by Jonathan Boutelle

Sunday, July 27, 2008

Building a Decision Support System in Excel

  • Model of what a company's net income (profit) and cash flow will be in the next two years (2007 and 2008)

  • Data and formula - Download

    Scenario Summary - Download

  • spreadsheet would let him play "what if" with the pre-retirement and country club possibilities to see projected 2007-2012 personal finance results.

  • Data and formula - Download

    Scenario Summary - Download

  • spreadsheet that models the business decision

  • Data and formula - Download

    Scenario Summary - Download

    Memorandum - Download
    Presentation - Download


    Tuesday, July 22, 2008

    Am I an IT professional?

    In my line of duty as multimedia specialist and information system analyst of interactive learning center in University of the Philippines Mindanao, Yes I consider myself as an IT professional.

    As a multimedia specialist I develop interactive learning objects, perform audio and video editing, design brochures, design electronic newsletters, design UI for websites and applications, also give suggestions on a design and, maintain and develop website. As information system analyst I never stop looking for new technology to enhance education, test, recommend and implement applications, provide resources in seminars and in tutorials, and develop applications to speed up a process. In addition I also perform electronic hardware maintenance including PC hardware and peripherals.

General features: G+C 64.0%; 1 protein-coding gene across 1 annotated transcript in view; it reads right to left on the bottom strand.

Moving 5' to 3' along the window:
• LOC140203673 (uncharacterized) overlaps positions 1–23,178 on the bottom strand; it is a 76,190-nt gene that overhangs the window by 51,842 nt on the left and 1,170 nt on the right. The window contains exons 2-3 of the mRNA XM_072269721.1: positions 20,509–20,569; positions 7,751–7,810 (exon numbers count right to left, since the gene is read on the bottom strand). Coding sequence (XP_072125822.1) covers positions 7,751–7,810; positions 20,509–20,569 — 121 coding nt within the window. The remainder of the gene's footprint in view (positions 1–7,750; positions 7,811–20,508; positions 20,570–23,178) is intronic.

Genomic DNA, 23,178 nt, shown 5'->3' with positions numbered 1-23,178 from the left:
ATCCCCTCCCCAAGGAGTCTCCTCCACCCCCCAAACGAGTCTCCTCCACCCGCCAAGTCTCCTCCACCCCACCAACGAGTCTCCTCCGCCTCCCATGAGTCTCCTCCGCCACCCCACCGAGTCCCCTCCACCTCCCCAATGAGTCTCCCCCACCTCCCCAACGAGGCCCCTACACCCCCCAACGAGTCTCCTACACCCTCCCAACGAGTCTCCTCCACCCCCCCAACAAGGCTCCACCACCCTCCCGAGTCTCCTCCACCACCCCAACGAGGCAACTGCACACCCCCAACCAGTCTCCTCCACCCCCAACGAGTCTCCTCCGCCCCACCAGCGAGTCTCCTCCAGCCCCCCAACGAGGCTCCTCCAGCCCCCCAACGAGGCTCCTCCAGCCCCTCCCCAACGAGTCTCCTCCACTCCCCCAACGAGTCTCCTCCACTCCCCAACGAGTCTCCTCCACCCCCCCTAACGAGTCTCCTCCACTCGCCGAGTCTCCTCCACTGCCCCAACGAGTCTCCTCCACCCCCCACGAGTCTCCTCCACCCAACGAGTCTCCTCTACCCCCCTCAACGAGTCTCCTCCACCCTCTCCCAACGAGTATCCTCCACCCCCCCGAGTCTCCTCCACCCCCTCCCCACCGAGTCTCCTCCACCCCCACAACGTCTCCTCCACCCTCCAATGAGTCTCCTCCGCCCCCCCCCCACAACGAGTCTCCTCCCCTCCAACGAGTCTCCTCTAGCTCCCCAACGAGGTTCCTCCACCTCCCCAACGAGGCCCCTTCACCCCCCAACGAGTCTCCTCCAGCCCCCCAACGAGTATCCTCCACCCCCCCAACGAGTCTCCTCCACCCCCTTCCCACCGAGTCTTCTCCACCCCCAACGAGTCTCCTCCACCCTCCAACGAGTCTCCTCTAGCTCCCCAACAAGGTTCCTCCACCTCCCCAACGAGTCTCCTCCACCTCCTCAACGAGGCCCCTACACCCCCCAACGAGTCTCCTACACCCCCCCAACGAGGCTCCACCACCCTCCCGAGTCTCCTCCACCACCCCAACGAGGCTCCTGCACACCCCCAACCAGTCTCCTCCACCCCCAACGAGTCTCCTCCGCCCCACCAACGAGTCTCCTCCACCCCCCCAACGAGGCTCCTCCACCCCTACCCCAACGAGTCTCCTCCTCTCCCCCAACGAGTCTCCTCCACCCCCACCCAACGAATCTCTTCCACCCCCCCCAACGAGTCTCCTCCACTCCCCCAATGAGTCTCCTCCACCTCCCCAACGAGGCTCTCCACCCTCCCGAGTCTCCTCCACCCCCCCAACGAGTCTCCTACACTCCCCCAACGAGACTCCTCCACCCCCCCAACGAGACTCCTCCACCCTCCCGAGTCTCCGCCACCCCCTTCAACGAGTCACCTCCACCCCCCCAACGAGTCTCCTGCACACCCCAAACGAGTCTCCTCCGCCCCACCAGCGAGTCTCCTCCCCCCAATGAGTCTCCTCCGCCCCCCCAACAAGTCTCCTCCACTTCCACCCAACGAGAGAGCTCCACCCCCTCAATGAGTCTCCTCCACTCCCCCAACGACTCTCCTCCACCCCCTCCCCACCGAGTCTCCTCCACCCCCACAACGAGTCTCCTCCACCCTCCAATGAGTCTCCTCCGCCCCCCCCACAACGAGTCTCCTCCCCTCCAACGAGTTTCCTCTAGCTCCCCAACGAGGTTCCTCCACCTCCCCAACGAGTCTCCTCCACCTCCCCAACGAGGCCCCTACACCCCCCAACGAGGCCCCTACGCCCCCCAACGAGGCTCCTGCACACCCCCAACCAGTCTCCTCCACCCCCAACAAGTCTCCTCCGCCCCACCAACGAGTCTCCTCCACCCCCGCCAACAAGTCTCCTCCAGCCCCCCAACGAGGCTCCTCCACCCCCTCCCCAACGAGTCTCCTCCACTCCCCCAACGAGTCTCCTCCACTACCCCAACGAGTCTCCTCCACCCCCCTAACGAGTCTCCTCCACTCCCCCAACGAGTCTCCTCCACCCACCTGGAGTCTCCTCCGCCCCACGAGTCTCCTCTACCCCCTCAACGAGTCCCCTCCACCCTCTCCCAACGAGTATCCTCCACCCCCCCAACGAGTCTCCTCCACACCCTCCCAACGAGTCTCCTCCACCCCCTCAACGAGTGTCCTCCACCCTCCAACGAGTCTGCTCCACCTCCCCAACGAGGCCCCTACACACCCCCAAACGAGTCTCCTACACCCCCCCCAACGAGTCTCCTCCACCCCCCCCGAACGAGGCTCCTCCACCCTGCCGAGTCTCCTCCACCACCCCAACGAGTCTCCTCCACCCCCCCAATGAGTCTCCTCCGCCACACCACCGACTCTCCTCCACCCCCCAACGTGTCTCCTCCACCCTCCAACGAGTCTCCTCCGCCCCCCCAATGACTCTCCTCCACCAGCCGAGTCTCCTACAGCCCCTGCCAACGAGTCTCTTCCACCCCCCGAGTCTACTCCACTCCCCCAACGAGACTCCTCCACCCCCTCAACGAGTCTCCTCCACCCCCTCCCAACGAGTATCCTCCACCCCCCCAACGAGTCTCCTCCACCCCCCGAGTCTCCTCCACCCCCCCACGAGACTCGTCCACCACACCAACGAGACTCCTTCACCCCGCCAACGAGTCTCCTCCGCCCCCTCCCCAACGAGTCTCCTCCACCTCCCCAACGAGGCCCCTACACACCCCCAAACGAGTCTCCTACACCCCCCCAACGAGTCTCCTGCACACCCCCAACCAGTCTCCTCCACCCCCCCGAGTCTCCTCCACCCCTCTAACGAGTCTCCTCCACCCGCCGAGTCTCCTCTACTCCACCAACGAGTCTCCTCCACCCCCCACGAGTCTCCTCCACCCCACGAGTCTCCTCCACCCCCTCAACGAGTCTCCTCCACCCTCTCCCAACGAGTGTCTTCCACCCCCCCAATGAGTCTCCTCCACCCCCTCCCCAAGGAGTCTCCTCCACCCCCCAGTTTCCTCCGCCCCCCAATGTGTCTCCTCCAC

As IT Professional I should never stop learning, gathering information and implement new technology.


    Monday, July 21, 2008


    I will post it soon :)

    Template may mean:

    • a stencil, pattern or overlay used in graphic arts (drawing, painting, etc) and sewing to replicate letters, shapes or designs
    • a pre-developed page layout in electronic or paper media used to create new pages from the same design, pattern, or style
    • Form letter, a standard letter in electronic or paper media used many times with details for individual recipients added

    Computer science and information technology



    Blog: HTML Template

    Category: Blog Template
    Type: HTML
    Name: Flora
    Demo: http://interactive-websites.blogspot.com/
    Download: Read terms and condition to avail the free template(in the comment area)

    Labels: ,

    Blog: XML Template

    Category: Blog Template
    Type: XML
    Name: Car Red
    Demo: http://blogxmltemplates.blogspot.com/
    Download: Read terms and condition to avail the free template(in the comment area)

    Labels: ,

    Blog: HTML Template

    Category: Blog Template
    Type: HTML
    Name: Yellow Flora
    Demo: none
    Download: Read terms and condition to avail the free template(in the comment area)

    Labels: ,

    Blog: Flash Template

    Category: Blog Template
    Type: Flash
    Name: Warship
    Demo: http://csitpro.blogspot.com/
    Download: Read terms and condition to avail the free template(in the comment area)

    Labels: ,

    Developed Interactive Learning Objects

    Click image to view

    • Enables the learner to distinguish the functions of transitional tags that show time sequence.

    • Enables the learner to distinguish the functions of transitional tags that show time sequence.

    • Enables the learner to formulate an effective research title and construct an appropriate statement of the research problem.


    Sunday, July 20, 2008

    Flash Games

    Flame Out GameFlash FodderFlu Birds ShootingGame with Death

    Gladiator ArenaGrave 2 GameGunMaster OnslaughtGun Run



    Newest virus looks like Internet link